Will I do that for the coming year?  I'm not sure.  For the past year, I've felt this exercise wasn't as useful as I thought it would be.   And my list seems to be made up only of the books that have been published in the past year.  Maybe it's time to rethink or modify this process.  Stay tuned.

So, I'll post the list from my original post below, and I'll comment in purple to report how I did.

So, here's the list. Obviously, I'll be reading more than these books, but I'd like to have read (or attempted and abandoned) these by Dec. 31, 2011.


In a way, my first book feels like cheating, since my book club has already decided to discuss it in 2 weeks. Guess I'd better get cracking!

1. The Lost Books of the Odyssey by Zachary Mason

I read this one--clever concept, but wore thin after about half the book.
2. Generosity by Richard Powers

This book got a glowing review in The Washington Post. It sounds like a novel that's both readable and ambitious (a book that deals with big themes--who are we if we can medicate away our persistent personality traits? a book that does different things with narrative). In fact, it sounds like Mason's book and this one are experimental. Hmm. I haven't always liked experimental writing, even though I wrote my M.A. thesis on James Joyce. But let me maintain an open mind.

I read this one and enjoyed it immensely until the ending, which I vaguely remember as disappointing.

3. The Lotus Eaters by Tatjana Soli

This book wound up on many a person's list. It sounds like an important contribution to Literature of the Vietnam War.

I still plan to read this one, but I haven't yet.
4. Freedom by Jonathan Franzen

Another addition that feels like a cheat, since I'm already partly done with it (although I didn't start it until Dec. 31). I thoroughly enjoyed The Corrections when I read it, so I looked forward to this one. And even with all the controversies that swirl around Franzen, I'm still open to his work. As I've been reading, there have been times when I had to set the book aside because the characters were so unlikable, and I could sense Franzen's disdain for them. How could he spend the amount of time with these characters that was necessary to write this book when he didn't even like the characters? Sheesh.

I found this book compelling, despite the repellent nature of the characters.

5. The Imperfectionists by Tom Rachman

This book got raves from an NPR commentator, and it's linked short stories, a form which fascinates me.

I loved this book.

6. Room by Emma Donaghue

When I first heard the premise of this book, I shuddered. But after hearing Donaghue on the Diane Rehm show, and after hearing the praises that so many people heaped on the book, I decided to add it to the list.

Again, an interesting premise, with an interesting experiment in having a 5 year old child narrate.  But that experiment wore thin after 20 pages, and the last half of the book was very disappointing.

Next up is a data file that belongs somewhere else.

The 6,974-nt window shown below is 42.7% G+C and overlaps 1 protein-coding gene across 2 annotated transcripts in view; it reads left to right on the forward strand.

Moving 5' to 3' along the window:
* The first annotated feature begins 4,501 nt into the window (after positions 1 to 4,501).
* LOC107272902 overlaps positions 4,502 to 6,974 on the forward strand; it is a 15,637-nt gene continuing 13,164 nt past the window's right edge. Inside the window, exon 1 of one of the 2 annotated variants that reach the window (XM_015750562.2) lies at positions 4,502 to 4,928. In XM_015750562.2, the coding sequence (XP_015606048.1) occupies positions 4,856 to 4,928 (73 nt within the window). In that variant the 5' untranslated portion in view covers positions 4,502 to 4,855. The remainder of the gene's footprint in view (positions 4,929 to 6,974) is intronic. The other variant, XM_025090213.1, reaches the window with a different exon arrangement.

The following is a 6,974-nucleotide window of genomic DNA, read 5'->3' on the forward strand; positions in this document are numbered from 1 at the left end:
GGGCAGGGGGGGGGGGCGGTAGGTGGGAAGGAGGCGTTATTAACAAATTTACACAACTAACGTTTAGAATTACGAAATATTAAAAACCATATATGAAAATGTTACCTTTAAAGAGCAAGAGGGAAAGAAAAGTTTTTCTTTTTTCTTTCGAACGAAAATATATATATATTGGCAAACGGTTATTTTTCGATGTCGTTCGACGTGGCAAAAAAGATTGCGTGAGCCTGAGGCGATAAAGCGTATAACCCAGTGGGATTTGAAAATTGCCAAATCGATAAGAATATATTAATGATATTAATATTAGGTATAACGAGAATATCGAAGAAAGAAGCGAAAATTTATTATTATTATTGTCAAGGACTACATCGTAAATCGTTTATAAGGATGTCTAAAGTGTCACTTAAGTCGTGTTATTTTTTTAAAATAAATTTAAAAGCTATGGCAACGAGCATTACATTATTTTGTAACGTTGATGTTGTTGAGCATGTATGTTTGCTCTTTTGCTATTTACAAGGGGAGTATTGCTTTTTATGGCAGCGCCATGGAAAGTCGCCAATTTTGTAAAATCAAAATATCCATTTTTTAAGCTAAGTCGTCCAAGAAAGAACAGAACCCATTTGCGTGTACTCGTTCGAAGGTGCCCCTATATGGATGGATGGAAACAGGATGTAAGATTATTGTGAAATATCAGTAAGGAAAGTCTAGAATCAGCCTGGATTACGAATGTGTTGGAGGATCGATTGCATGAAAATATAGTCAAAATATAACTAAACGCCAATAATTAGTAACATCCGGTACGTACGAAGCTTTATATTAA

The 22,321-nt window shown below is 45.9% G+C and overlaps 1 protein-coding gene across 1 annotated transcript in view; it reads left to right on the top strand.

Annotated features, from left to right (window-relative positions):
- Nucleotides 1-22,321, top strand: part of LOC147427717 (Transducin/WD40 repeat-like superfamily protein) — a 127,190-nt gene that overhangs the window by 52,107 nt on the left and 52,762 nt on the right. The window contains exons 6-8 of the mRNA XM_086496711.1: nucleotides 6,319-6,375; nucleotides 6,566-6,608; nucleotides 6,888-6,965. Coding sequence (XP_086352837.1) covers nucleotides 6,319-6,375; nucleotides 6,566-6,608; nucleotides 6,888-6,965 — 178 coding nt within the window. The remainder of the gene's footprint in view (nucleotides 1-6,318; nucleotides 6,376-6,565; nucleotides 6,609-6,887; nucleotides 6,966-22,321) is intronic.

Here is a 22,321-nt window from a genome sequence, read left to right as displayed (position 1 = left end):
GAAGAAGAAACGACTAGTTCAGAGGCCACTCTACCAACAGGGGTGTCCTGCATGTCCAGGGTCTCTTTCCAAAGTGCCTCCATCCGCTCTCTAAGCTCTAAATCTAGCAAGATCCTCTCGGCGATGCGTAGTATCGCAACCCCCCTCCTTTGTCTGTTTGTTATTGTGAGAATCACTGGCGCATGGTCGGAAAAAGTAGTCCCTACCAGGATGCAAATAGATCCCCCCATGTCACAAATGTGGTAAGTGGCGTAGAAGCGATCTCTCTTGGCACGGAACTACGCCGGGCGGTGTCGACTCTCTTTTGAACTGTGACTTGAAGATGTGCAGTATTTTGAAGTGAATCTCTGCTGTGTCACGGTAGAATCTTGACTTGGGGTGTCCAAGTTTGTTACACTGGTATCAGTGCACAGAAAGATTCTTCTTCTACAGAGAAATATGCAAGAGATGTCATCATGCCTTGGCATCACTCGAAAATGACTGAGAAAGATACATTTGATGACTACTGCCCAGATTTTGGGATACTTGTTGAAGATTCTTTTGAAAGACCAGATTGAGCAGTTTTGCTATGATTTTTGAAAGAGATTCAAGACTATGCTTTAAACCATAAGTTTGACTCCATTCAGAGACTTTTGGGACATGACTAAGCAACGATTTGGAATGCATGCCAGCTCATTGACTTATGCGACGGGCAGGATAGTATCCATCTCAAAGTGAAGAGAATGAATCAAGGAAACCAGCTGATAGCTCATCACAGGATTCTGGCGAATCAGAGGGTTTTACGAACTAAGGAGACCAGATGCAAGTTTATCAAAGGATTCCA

7. Just Kids by Patti Smith

I determined to read this book a year ago, when a Washington Post reviewer called it the best book about being an artist ever. Ever??!!! Well, sign me up!

What a wonderful, fabulous book.  It made me want to be part of the 1970's art scene in New York, even when I knew that Smith was describing a particularly gritty phase of the city's history.

This book may be my favorite book of 2011--maybe of the decade.  Maybe of all time.

8. Changing my Mind by Zadie Smith

I love the novels of Zadie Smith, so I'm interested to read her essays.

I didn't read this one--I'd still like to.

9. Hamlet’s Blackberry by William Powers

A technology book needs to be on the list, and this will be the one.

I ended up reading a different technology book, Nicholas Carr's  The Shallows:  What the Internet is Doing to Our Brains.  I still may circle back to Hamlet's Blackberry, since I find myself often thinking about The Shallows.  I'd be interested to see how Powers handles this topic.

10. The Warmth of Other Suns by Isabel Wilkerson

I love this title--and from what I've read of the reviews, the rest of the books should be a winner.

I didn't get to any of these history titles (#10, #11, #12); I hope to do so eventually.
11. History Matters: Patriarchy and the Challenge of Feminism by Judith Bennett

A book I didn't get to last year--it sounded important, and challenging, and I need more of that in my life.

12. A Cheerful and Comfortable Faith: Anglican Religious Practice in the Elite Households of Eighteenth-Century Virginia by Lauren Winner

I've liked Winner's other works, which read more like memoir than anything else. I'm interested to see how she handles academic writing. History, theology, and insight about the daily life of colonists--let me give it a whirl.

Winner has a new memoir coming out in January--I can hardly wait to read it.  It sounds like a lot has happened (a divorce, a time of spiritual aridity) since she last wrote.  I am fascinated to see how the Girl Meets God writer deals with these issues.

13. One Life by Scot McNight